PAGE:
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2021 Urban Land Institute (ULI) Fall Conference
The ULI Fall Conference took place on October 11-14, 2021 in Chicago, IL
My ULI experience began with a walking tour of uptown Chicago, named one of the “40 Coolest Neighborhoods in the World” by TimeOut Magazine, and seeing its transformation from a forgotten urban jungle into a desirable community to live, work, and play. Vibrant street life, programmed events, food cooperatives, entertainment venues, and a rehabbed train station draw regional and national visitors. Street art and locally owned ethnic food restaurants dot the area, in what has become the new hip neighborhood to explore. The Draper apartment building renovation is worth a visit–the innovative use of space, creative solutions to amenities, and engagement with outdoor spaces create community in the tallest and most dense project in the neighborhood.
Trends & Takeaways
Housing affordability and climate change were the top two topics highlighted by panelists and attendees at the conference. Topics like supply chain issues, labor shortages, and inflation’s impact on the multi-family industry were discussed, debated, and recognized for merit through the lens of Environment, Social, and Governance (ESG).
Top industry executives spoke on “ESG: The Strategic Perspective” (photo credit: ULI)
Housing Needs for a Post-lockdown World
General trends from the seminars and general sessions I attended point with optimism towards a post-lockdown desire to move on. There is pent up need for housing of all types, and it will not slow down anytime soon, as construction has not kept up with migration patterns and increased demand in most parts of the country. Both single family and multi-family units are lagging, but none more than the affordable sector which has stagnated due to commodities and labor costs. Construction replacement values have risen by over 25% in the last cycle. While rent escalation has closed the gap for market rate deals, low-income renters continue to struggle as demand outpaces supply by a factor of 4x in this sector. Regulatory agencies have doubled down on energy reduction requirements and the cost gap to Net Zero has increased significantly, making it much harder to provide critically needed affordable housing.
An emphasis on wellness and quality of living is here to stay, accelerated by COVID-19 along with technology enabling touchless systems, online purchasing, and remote working. Outdoor gyms, larger gathering spaces, and tight communal functions are expected to return to pre-pandemic levels along with extra cleaning and social distancing.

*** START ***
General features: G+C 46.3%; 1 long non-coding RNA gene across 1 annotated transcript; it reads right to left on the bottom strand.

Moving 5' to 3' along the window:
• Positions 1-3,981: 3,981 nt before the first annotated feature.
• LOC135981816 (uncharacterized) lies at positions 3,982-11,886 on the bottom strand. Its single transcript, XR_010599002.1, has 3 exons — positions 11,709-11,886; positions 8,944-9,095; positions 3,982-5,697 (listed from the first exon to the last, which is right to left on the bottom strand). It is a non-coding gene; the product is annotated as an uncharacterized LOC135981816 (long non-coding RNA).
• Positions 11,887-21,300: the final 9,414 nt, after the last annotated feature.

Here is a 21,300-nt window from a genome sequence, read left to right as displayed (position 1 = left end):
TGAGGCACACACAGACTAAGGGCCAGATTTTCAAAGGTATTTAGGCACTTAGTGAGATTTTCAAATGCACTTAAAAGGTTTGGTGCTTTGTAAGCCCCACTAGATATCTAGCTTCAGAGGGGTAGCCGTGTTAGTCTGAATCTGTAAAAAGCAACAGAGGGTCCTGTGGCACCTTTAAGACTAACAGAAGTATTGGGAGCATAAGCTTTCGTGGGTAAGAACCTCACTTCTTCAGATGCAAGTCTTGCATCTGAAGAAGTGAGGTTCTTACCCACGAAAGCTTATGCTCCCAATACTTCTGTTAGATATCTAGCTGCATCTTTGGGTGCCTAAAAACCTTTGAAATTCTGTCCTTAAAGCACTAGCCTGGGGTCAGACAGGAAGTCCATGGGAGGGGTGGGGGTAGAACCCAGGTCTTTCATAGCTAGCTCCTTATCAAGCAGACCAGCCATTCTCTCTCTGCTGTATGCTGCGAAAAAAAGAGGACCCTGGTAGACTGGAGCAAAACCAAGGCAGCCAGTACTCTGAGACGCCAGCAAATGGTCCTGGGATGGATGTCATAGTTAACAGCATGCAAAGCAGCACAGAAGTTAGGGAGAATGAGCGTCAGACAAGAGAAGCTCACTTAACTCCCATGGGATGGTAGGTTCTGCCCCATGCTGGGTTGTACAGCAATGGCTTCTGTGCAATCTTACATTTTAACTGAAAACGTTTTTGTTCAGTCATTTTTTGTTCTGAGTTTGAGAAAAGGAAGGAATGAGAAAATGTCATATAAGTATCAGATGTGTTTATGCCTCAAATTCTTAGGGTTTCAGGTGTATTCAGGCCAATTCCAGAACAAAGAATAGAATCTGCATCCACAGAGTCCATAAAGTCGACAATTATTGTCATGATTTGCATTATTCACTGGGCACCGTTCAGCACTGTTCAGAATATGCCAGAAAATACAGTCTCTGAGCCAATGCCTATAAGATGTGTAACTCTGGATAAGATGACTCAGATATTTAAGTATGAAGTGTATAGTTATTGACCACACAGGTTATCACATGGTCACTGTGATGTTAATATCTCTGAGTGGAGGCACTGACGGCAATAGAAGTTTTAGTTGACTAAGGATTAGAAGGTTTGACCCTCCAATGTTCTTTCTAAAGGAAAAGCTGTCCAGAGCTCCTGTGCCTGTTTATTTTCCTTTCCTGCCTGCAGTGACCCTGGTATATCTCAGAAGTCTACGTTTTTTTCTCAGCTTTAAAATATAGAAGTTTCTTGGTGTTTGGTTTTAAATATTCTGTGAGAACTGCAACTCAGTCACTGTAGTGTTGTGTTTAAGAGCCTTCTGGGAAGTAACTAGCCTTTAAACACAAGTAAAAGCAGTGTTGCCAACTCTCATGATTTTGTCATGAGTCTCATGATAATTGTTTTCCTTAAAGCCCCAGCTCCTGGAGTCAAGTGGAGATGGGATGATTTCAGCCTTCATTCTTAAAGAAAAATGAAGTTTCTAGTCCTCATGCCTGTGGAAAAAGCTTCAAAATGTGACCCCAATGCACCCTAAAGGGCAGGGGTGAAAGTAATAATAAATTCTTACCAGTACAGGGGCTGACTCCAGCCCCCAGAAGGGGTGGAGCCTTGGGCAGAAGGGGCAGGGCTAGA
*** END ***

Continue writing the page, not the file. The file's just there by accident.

The Draper apartment building in Uptown is focused on building community.
Other Economic and Social Trends
In the economic trends seminars, most charts show the huge dip early in the cycle recovering to pre-pandemic levels, and many indicators are now at levels even higher than when the lockdowns began 18 months ago.
Senior housing saw a demand increase of over 12,000 units with only 3,500 units constructed in the past year. As production continues to lag supply in all housing sectors, prices will increase, making both home ownership and rental models more difficult to pencil out. The good news is, there is plenty of liquidity in the market and large institutional investors (national and international) focusing on housing as a sector of interest.
Multi-family in secondary markets and transit-oriented development (TOD) in tertiary markets are in high demand, and we continue to be in a sellers’ market. Single Family Rentals (SFR) and Built to Rent (BTR) communities have outpaced traditional multi-family construction, and this trend appears to be getting more traction from high net worth and institutional investors. Competition and land availability is the biggest barrier to entry in this space.
Inflation is predicted to go higher, interest rates will remain low, and the supply chain issues will delay equilibrium by at least two years, forcing the new cap rate to be around 4% for multi-family, and even lower for industrial properties.
As the work from home phenomenon plays itself out, and most will return to the office in the next year, demand for urban core properties should stabilize, even though 70% of office tenants have signed lease deals of less than 5 years going forward.
According to experts on the “Beyond the Building: Real Estate Strategies for the Social Equity Imperative” panel, it is essential for values like social equity and racial justice to shape the development process, particularly when it comes to development in disadvantaged and underserved minority communities. (photo credit: ULI)
Overall, the vibe at the conference was positive (although not as many live attendees), with most developers I spoke with having a bullish outlook as they expect to increase their multi-family holdings, and actively entitling new properties to come online once commodities stabilize a bit more. Both demand conditions and availability of funding will create significant increased housing development activity in all residential sectors over the next two years.
Despite some of the challenges mentioned above, Progressive AE is committed to using the lessons learned at this years’ ULI meeting as in years past, to helping our clients explore and develop strategies to make multi-family housing more attainable and sustainable.